Lorie Byrd

Some interesting observations from history teacher/blogger Betsy Newmark on the passing of President Gerald Ford reminded me just how differently things are often viewed through the lens of history.

Newmark wrote, “All those crediting Ford today for healing and bringing the nation together after Nixon's resignation are discounting the tremendous, burning anger there was in the country after the pardon. Democrats in Congress even held hearings to see if there had been some sort of a quid pro quo between Ford and Nixon. The goodwill that Ford had earned with his graceful ascension after Nixon almost immediately dissipated. Fortunately for Mr. Ford, he lived long enough to see the verdict of history come around to think that he probably made the right decision to spare the country months of seeing Nixon on trial. “

It is quite common that actions are viewed much differently decades later than they were by those during the times in which they occurred. Those Americans witnessing the passing of Ronald Reagan, who were not old enough to have personal memories of his presidency would have trouble reconciling the commentary by many at that time to the comments made when he died. Some of those who regarded Reagan as a warmonger, twenty years later lauded his optimism. Many of the same people who criticized Reagan during his presidency for referring to the Soviet Union as the “evil empire” and for taking a hard line against communism, later credited him (if reluctantly) for the role he played in the fall of the Soviet Union and the Berlin Wall.

Just as opinions of Reagan’s presidency changed in the short twenty years after he left office, Betsy Newmark notes the way memories have faded of the atmosphere present at the time of Ford’s presidency just over a quarter of a century ago. “The obituaries extolling Ford's ability to unify the country overlook the atmosphere at the time, especially the bitterness after the Nixon pardon. It was not a time of unity in Washington as the Congress overrode 12 of Ford's vetoes. Congress refused to send aid to South Vietnam as North Vietnam violated the Peace Accords and invaded the South forcing the U.S. to evacuate and finally abandon the South. Untold thousands in South Vietnam and Cambodia died as a result.”

Sometimes, as with Reagan’s strategy in the Cold War, the result of a particular policy or strategy that is not realized until years later changes opinions. Other times I believe it is just easier for those who might have been invested politically, and even emotionally, to see things objectively after the passage of time, when their political fortunes are no longer wrapped up in the success or defeat of an opposing politician or party.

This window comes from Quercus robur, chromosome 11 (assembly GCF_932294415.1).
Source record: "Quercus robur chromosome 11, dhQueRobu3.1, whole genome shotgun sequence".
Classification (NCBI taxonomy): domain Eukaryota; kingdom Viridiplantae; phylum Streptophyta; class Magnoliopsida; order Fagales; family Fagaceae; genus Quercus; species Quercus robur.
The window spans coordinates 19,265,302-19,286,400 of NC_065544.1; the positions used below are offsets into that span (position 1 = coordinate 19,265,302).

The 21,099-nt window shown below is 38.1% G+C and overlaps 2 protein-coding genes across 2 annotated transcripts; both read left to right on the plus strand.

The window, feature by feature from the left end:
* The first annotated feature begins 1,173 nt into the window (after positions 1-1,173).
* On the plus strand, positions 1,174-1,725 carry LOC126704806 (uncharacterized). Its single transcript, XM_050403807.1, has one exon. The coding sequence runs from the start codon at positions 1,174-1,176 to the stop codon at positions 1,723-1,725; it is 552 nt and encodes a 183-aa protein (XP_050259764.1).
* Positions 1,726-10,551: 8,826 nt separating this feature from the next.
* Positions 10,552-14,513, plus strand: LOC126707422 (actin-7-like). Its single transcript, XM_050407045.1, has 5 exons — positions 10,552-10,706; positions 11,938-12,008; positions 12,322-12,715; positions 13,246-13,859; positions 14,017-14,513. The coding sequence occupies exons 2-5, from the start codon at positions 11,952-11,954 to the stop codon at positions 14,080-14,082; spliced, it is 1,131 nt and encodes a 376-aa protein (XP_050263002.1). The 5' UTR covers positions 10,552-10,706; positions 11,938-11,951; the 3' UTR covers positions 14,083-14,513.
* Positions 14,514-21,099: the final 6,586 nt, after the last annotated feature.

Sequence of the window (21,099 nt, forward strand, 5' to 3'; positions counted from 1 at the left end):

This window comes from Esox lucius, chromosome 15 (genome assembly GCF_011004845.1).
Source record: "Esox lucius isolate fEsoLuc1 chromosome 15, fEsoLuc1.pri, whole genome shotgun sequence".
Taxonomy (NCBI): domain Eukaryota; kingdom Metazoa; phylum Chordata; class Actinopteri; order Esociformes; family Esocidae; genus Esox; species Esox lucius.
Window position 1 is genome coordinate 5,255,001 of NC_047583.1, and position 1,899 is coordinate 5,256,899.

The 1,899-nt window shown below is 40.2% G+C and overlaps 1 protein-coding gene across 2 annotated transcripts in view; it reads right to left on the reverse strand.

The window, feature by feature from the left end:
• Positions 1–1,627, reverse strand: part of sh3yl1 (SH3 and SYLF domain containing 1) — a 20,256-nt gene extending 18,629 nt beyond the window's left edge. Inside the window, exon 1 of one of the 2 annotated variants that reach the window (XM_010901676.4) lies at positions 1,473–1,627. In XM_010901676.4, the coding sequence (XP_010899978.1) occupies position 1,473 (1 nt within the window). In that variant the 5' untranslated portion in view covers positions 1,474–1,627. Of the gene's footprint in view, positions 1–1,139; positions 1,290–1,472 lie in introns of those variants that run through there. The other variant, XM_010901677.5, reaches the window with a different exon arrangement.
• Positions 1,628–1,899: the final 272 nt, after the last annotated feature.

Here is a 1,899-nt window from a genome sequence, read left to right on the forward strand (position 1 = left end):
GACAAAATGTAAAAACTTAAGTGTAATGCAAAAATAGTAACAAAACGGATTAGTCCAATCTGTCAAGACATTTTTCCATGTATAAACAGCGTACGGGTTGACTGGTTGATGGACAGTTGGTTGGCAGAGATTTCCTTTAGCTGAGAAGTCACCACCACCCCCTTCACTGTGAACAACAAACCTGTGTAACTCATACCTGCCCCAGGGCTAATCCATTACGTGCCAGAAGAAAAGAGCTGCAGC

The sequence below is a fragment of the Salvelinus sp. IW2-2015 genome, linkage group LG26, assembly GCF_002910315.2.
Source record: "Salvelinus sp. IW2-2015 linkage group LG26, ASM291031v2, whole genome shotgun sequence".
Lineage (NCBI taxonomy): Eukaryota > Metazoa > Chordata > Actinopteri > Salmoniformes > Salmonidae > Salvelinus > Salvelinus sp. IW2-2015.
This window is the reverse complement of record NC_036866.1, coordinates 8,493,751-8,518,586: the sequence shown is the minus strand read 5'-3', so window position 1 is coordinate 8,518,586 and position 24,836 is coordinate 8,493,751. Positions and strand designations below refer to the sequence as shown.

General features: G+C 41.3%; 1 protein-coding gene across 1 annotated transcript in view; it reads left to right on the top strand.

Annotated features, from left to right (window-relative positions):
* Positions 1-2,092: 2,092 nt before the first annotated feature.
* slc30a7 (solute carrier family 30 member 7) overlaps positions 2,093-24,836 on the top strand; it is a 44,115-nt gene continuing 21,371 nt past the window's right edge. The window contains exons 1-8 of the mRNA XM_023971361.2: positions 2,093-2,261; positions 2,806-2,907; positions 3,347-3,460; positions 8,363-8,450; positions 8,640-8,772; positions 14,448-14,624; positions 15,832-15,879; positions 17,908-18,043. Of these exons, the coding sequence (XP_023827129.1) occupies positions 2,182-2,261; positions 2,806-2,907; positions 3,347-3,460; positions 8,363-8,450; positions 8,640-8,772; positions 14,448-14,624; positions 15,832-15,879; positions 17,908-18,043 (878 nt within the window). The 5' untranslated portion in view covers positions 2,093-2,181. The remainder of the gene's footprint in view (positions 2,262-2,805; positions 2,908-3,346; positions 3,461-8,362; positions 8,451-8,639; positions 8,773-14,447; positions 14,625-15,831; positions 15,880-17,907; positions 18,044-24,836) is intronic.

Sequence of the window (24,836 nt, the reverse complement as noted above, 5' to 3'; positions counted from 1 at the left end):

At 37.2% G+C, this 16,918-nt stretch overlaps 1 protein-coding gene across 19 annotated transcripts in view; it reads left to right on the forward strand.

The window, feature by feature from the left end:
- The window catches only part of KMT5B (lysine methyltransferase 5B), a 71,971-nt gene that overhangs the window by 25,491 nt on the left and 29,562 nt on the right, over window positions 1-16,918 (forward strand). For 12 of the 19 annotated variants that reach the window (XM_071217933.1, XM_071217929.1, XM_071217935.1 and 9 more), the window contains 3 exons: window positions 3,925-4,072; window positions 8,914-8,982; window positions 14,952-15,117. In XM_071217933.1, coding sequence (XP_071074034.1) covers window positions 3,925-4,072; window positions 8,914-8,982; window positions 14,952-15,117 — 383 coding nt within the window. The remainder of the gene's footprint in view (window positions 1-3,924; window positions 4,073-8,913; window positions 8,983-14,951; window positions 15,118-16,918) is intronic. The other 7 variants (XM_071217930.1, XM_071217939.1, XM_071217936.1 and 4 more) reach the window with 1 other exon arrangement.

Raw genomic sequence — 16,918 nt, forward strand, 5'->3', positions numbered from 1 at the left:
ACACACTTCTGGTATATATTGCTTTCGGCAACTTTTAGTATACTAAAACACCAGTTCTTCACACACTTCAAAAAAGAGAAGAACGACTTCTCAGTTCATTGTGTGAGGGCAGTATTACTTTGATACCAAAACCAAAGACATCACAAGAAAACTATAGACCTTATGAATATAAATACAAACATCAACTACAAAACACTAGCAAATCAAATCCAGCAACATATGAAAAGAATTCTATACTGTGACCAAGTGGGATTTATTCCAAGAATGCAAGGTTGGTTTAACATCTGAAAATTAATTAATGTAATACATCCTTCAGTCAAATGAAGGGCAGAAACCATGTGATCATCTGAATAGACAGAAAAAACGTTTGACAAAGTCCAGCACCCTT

I can’t help but wonder how differently more recent presidencies will be seen when viewed through the lens of history. While some will point to specific acts taken by President Jimmy Carter while in office to try to shed more favorable light on his presidency, most Democrats look instead to things he has done after leaving office. For many years, his work for charitable causes like Habitat for Humanity helped to rehabilitate his overall legacy. His recent highly partisan criticism of a sitting president, and some controversial statements regarding Israel and the Palestinians that have led even former supporters to label him as a terrorist apologist threaten to undo the image of model former president that a very friendly media have spun for him.

So far, Bill Clinton’s presidential legacy doesn’t seem all that much different than when he left office. A presidency known for small proposals and big scandals only appears more so. Small proposals like school uniforms have been largely forgotten. The less than adequate measures against the threat of global terrorism have taken their place. Scandals like Whitewater, FBI filegate and “Monica” continued as Clinton left office with his choice of pardons granted, and exist even to this day in former Clinton National Security Advisor Sandy Berger’s classified document theft. It is possible that the Clinton presidency will be viewed differently after the passage of more time. It seems more likely though that the Clinton legacy will be changed more by the things that he does in is post-presidency, such as his efforts in the global fight against HIV-AIDS, or by his ability or inability to help elect his wife to the office he once held.

What will be really interesting is to see how George W. Bush’s presidency will be viewed decades from now. Assessments then will be influenced less by those who have emotions and political fortunes invested and more by the course of world events, how trends emerge and develop, and how they are seen to have been a result of Bush policies. Whether history’s view of the current president is favorable or not, I think it is safe to assume it will be different than the prevailing current assessments. Time has a way of putting things into perspective.


Lorie Byrd

Lorie Byrd is a Townhall.com columnist and blogs at Wizbang and at LorieByrd.com.

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